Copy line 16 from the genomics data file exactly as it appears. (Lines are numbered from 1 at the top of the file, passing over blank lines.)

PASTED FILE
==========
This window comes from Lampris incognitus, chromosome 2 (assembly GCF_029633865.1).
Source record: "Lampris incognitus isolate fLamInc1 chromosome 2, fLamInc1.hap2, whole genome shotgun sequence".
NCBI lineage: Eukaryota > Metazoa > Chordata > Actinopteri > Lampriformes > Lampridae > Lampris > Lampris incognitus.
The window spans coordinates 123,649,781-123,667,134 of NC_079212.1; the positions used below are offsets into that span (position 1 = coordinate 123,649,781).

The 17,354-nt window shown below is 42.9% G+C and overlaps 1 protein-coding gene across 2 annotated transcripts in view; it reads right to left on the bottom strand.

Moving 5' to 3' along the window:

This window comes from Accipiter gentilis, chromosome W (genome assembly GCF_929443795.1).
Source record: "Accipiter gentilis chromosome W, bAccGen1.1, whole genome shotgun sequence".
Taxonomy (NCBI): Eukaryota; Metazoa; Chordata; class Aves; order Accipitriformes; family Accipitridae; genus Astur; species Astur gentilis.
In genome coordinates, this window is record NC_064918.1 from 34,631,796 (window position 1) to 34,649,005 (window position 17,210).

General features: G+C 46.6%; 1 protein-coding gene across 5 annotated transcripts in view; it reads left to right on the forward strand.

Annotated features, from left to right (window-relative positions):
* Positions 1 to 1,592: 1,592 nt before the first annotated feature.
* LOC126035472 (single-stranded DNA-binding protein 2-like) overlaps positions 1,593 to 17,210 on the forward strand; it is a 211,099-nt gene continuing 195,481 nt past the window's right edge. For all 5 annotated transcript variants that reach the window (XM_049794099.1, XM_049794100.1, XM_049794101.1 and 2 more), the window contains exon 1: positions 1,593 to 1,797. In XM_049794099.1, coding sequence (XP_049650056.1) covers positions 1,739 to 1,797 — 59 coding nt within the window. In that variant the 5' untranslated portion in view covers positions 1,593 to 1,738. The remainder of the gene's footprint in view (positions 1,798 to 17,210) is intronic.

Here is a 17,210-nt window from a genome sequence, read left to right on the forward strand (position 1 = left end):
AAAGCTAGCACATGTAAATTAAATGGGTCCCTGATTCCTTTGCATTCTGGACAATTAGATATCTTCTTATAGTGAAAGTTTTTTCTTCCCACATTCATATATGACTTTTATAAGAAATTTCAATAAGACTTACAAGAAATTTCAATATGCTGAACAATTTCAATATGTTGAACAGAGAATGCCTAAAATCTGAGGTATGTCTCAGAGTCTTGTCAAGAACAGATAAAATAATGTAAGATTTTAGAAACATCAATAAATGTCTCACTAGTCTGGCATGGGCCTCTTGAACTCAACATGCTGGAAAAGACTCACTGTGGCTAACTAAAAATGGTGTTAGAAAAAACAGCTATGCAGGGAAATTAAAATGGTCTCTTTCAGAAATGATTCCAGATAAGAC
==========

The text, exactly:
AAAGCTAGCACATGTAAATTAAATGGGTCCCTGATTCCTTTGCATTCTGGACAATTAGATATCTTCTTATAGTGAAAGTTTTTTCTTCCCACATTCATATATGACTTTTATAAGAAATTTCAATAAGACTTACAAGAAATTTCAATATGCTGAACAATTTCAATATGTTGAACAGAGAATGCCTAAAATCTGAGGTATGTCTCAGAGTCTTGTCAAGAACAGATAAAATAATGTAAGATTTTAGAAACATCAATAAATGTCTCACTAGTCTGGCATGGGCCTCTTGAACTCAACATGCTGGAAAAGACTCACTGTGGCTAACTAAAAATGGTGTTAGAAAAAACAGCTATGCAGGGAAATTAAAATGGTCTCTTTCAGAAATGATTCCAGATAAGAC